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The United States has been grappling with a global pandemic, an economic meltdown and massive protests — and yet, until recently, the stock market basically shrugged it all off. Between March 23 and late last week, the market surged 45%, erasing the drop it had seen at the start of the pandemic. That is, until last week, when apparently the market rediscovered that there's a freaking pandemic still going on. Public health experts have been warning for months now about the dangers of reopening without a solid plan for testing and tracing. But they're just uptight nerds, right?
Economists consider the stock market a "leading indicator" of the economy, meaning it often signals where the real economy is headed. But it's a notoriously faulty signal. The MIT economist Paul Samuelson famously joked that big drops of the stock market had predicted nine out of the last five recessions.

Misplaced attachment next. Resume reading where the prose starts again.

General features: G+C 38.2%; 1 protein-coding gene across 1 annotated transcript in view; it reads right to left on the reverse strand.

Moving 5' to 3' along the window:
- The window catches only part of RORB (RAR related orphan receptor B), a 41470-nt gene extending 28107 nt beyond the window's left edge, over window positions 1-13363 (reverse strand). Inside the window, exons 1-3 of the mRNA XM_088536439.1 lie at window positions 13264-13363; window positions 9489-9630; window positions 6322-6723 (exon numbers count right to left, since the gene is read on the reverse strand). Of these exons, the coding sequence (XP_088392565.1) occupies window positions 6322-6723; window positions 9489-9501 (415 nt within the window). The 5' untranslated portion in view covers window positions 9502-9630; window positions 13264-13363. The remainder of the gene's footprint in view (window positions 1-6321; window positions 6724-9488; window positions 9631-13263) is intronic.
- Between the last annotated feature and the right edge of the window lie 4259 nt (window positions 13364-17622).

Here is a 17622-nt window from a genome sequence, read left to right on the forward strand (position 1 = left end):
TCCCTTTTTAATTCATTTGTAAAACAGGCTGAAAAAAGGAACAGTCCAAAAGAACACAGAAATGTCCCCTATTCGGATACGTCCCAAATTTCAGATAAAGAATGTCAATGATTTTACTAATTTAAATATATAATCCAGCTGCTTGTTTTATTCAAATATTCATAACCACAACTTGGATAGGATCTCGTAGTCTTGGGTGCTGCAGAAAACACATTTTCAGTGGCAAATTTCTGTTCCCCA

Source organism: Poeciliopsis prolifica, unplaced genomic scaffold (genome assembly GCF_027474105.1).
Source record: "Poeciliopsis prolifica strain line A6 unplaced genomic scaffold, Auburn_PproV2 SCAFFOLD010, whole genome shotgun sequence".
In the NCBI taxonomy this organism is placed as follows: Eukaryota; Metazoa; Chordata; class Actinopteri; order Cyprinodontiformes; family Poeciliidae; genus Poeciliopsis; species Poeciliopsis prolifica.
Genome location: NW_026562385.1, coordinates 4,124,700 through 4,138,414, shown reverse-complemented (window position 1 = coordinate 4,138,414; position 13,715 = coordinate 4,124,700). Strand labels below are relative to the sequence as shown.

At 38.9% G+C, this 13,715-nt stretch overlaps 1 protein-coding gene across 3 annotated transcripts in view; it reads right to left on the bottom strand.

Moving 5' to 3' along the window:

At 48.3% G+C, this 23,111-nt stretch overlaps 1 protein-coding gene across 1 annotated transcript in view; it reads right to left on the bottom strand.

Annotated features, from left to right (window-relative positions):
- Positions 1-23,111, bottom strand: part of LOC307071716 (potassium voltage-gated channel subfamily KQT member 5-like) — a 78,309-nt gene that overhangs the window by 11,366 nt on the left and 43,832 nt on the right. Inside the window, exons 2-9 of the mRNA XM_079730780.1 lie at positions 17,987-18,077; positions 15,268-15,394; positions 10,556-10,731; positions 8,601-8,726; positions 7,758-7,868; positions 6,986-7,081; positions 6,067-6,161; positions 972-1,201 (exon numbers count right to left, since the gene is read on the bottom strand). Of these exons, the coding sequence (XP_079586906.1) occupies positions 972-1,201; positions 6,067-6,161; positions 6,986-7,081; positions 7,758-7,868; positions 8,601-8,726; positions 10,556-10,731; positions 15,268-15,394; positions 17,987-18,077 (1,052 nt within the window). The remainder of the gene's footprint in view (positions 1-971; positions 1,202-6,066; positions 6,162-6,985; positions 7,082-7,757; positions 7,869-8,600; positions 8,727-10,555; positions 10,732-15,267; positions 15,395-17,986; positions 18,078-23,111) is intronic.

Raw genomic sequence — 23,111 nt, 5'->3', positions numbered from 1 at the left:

No one has hard evidence to explain why there seems to be a disconnect between the stock market and the broader economy right now. The best we can do is tell stories about the mass psychology of a gazillion buyers and sellers, who each are telling themselves their own stories about why they're making the trades they're making. That's a central insight from a new book called Narrative Economics by the Nobel Prize-winning economist Robert Shiller.
Shiller says we've seen this head-scratching disconnect between the stock market and the real economy before. Despite the mass unemployment and turmoil of the Great Depression, he says, "we had a huge boom in the stock market from 1933 to 1937."